does anyone know if the "ALM PAMELA'S NEW WORKOUT" module can be used on the same power bus to which a "MUTABLE YARNS INSTRUMENTS" is already connected?
thanks a lot for your help

Nice references! Thanks!

Hi all,

I want to build a rack that has modules to use for exploring FM and wave table synthesis! Besides the industrial sound from modules like Subconscious Communications, Trogrotronic, and Metasonix, what would you recommend for such a rack and why?

I figure that I can have my one row of industrial special modules and one row for FM and one for wave table!

Where's CV???7??7

is it approved by putin?


Wise man Lugia, same here. I used Elektron before and needed a hardware sampler/sequencer/synth that was light and portable and can handle modular gear and MIDI. The 0-coast is my baby step into the world of modular on a budget and so far a lot of fun.

I prefer west coast synthesis , FM and wave table synthesis to traditional east coast subtractive synthesis (eg: Moog) because of the unique approach of creating from a fresh scratch pad and building up a soundscape versus using filters to take away until the final product is developed. Also the industrial aggro music uses mostly FM and west coast synthesis eg) NIN and Ministry for crafting their sound.

I like this from square one. Possibly one of the more ominous-looking modules; would make a good control button for some Bond villain's death-ray. Don't even both translating the panel; the Cyrillic just makes it scarier. The ony question I have is: when and how much?

Yeah, that works! It's got a real loopy, goofy feel sort of like mu-Ziq's stuff circa 'In Pine Effect'. Love the nasty sound qualities, too...very Rephlex-ish. That's one you oughta shop around...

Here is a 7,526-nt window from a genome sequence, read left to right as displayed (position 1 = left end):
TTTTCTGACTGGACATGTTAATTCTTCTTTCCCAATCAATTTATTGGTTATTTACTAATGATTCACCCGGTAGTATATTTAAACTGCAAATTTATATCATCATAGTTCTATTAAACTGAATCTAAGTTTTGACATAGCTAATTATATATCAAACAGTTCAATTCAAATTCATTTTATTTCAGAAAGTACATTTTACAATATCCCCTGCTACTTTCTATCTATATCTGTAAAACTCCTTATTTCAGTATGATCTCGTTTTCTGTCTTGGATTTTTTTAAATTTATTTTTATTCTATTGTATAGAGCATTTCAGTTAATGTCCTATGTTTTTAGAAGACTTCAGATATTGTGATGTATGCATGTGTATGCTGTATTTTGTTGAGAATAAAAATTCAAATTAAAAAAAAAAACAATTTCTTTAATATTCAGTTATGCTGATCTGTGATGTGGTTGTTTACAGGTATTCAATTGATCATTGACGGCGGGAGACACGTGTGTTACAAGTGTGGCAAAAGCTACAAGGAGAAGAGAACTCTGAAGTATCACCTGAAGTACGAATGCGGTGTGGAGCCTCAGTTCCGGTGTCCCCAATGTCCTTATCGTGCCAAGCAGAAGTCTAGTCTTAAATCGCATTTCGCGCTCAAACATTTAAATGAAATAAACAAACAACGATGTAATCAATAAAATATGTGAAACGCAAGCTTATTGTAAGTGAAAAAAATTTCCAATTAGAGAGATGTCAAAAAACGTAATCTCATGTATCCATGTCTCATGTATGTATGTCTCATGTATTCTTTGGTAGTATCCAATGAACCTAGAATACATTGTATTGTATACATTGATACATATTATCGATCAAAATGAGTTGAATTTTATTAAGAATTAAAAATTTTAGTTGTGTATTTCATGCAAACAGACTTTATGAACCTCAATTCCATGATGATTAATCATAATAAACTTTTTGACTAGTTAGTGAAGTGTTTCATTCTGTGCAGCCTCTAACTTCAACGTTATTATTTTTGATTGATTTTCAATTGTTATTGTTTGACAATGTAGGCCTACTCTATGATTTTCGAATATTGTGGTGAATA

FYI, I initially misread the thread header as 'Disasterous peace and Wasps'. I actually think that's a better title.

The Bastl stuff seems to be better at processing/altering external signals than at their own signal generation. As for Dupont pins to 3.5mm, it's safe to the gear (as long as you have an established ground between the pinpatchable and the Eurorack gear, as well as between all pinpatchables), but perhaps not to your mind. The other Folktek stuff makes for an exceptional way to transit between formats, also, plus the Mescaline also has some adaptive patchpoints onboard.

As for a complete pinpatch rack, see http://tangiblewaves.weebly.com/ and hold on tightly to your credit cards. That's a work in progress, also; Robert is continuously developing new modules for the system, which also includes pin-to-3.5mm modules. These work 1:1 with Bastl as well.

Hm...came up with the same screenshot as before. Try this: paste the URL of the page you actually build the rack on into the next post. That should bring the image up in the post...but before doing this, do a refresh of that page and call up the screenshot and refresh it as well so that it matches the rack's work-page.